The Government Has A Warning For Anyone Who Finds These Tiny Eggs In Their Yard : AWM

The Government Has A Warning For Anyone Who Finds These Tiny Eggs In Their Yard

One of the joys of being a homeowner is having a yard. An outdoor space makes living more enjoyable. It’s great to be out on a deck or in the grass when the summer sun shines down on you. Spending time in your backyard is one of the nicest things you can do during the late spring and summer. But if you do have a yard or outdoor space on your property, you know that it requires upkeep.

You need to mow your lawn, rake up leaves, and prune trees when they get too big. But if you had pruning trees on your to-do list this month, you better halt. The government has issued a warning to anyone looking to do this chore this summer. And you need to watch out for tiny eggs in your yard or risk governmental action.

Hummingbirds are beautiful and a joy to have to visit your property. My parents get them every summer. They pitch a hummingbird feeder out on their property and then watch from their sunroom as the little birds enjoy the sweet nectar.

Even if you love watching these birds, you might not be aware of how these tiny buggers nest. In an effort to protect these beautiful creatures, the United States Fish and Wildlife Service has issued a list to help you help protect these birds.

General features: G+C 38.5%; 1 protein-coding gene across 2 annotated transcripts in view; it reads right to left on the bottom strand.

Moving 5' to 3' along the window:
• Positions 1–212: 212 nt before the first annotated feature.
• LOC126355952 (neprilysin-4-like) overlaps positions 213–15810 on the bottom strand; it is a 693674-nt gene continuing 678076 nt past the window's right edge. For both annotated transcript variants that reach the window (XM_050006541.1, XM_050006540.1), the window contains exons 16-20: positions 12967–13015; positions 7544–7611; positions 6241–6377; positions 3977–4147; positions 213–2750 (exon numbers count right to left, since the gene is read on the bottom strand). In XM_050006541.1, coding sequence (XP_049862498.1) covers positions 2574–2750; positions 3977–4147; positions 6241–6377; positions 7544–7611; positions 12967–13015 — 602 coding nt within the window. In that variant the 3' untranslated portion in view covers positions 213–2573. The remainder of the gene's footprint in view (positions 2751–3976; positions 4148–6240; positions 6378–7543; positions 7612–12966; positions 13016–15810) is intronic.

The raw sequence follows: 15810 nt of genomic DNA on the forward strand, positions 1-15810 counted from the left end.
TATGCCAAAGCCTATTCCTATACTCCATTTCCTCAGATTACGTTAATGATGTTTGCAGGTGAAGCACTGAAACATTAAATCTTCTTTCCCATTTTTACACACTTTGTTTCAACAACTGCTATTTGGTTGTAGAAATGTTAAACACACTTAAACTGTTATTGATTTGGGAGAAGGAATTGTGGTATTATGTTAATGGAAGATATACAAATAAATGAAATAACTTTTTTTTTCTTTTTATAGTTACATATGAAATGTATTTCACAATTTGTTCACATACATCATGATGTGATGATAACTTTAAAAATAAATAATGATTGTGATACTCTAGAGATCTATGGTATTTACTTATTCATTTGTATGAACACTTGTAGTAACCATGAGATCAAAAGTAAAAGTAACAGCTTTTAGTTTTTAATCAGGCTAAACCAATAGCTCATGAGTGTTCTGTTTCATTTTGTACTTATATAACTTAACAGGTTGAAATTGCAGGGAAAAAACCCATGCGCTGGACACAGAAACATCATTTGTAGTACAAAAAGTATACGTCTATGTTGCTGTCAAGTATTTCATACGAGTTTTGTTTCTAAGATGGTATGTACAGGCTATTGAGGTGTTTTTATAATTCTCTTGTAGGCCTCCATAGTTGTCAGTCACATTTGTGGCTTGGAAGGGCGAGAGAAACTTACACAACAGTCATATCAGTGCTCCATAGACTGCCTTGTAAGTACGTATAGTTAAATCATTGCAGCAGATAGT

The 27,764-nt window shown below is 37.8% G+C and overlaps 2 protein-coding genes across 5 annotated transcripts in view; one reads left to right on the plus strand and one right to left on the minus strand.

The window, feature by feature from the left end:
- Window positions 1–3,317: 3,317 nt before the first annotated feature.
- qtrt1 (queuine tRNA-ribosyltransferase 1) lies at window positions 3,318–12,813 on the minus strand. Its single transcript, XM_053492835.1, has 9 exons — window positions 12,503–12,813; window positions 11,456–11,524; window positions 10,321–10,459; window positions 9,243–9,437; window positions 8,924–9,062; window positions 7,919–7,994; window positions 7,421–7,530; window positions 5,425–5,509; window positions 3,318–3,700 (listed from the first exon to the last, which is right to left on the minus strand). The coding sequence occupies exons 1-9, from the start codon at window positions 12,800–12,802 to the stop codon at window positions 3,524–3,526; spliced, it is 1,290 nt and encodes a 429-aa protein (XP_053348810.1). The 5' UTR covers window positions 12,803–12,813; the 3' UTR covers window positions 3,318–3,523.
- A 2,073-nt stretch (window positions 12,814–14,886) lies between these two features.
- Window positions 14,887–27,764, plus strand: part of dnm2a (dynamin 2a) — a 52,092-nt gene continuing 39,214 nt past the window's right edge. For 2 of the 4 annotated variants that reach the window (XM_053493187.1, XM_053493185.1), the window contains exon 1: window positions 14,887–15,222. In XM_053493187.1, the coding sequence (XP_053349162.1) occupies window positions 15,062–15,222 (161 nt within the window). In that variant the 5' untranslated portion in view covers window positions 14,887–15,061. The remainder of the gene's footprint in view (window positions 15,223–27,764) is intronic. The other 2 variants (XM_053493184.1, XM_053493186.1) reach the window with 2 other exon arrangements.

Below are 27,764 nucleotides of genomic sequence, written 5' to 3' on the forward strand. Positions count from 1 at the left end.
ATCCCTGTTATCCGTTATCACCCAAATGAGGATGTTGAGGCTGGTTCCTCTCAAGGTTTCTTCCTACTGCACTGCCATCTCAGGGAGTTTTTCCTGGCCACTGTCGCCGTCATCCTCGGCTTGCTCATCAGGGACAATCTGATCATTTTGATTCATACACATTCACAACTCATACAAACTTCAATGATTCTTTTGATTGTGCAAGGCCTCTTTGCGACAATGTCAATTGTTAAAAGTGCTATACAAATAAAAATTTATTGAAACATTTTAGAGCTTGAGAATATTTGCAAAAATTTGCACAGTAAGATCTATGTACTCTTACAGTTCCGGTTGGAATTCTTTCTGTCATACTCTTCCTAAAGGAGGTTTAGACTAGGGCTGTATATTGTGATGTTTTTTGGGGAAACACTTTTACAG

“Hummingbird eggs are tiny, about the size of jelly beans!” the US Fish and Wildlife Service said in a statement. “Please remember to carefully check for nests before you trim trees and shrubs this spring.”

The warning is simple enough to comply with. If you simply take a look at the branches you want to cut before chopping them off, you can help save the lives of tiny hummingbirds before they hatch.

But it isn’t quite as easy as it sounds. Hummingbird nests are teeny-tiny. The nests are beautiful and weigh less than a tenth of an ounce. That’s small. So if you’re cutting down branches, you need to be on the lookout for the bird nests actively. They’re easy to miss if you’re not observant or aware that you should be looking for them.

Female hummingbirds want to protect their eggs and hatchlings from predators. That’s why they camouflage their nests in with the trees and shrubs they use to build them. Mama birds gather materials like moss, spider webs, and leaves to construct their nests. With building materials like that, it is easy to miss them when you’re cutting down branches.

Hummingbirds live all over the country. And they love gardens with flowers that are bursting with nectar. If you’ve seen hummingbirds near your home, you can bet they have a nest somewhere nearby. They’re not traveling miles and miles from their nest every day to get food.

The USFWS also issued a list about bird nests so you can support our avian brethren. One fun-fact about an eagle nest is that they use them year after year. The biggest one on record was 20 feet deep and weighed as much as two tons. Talk about a sturdy abode to raise America’s bird.

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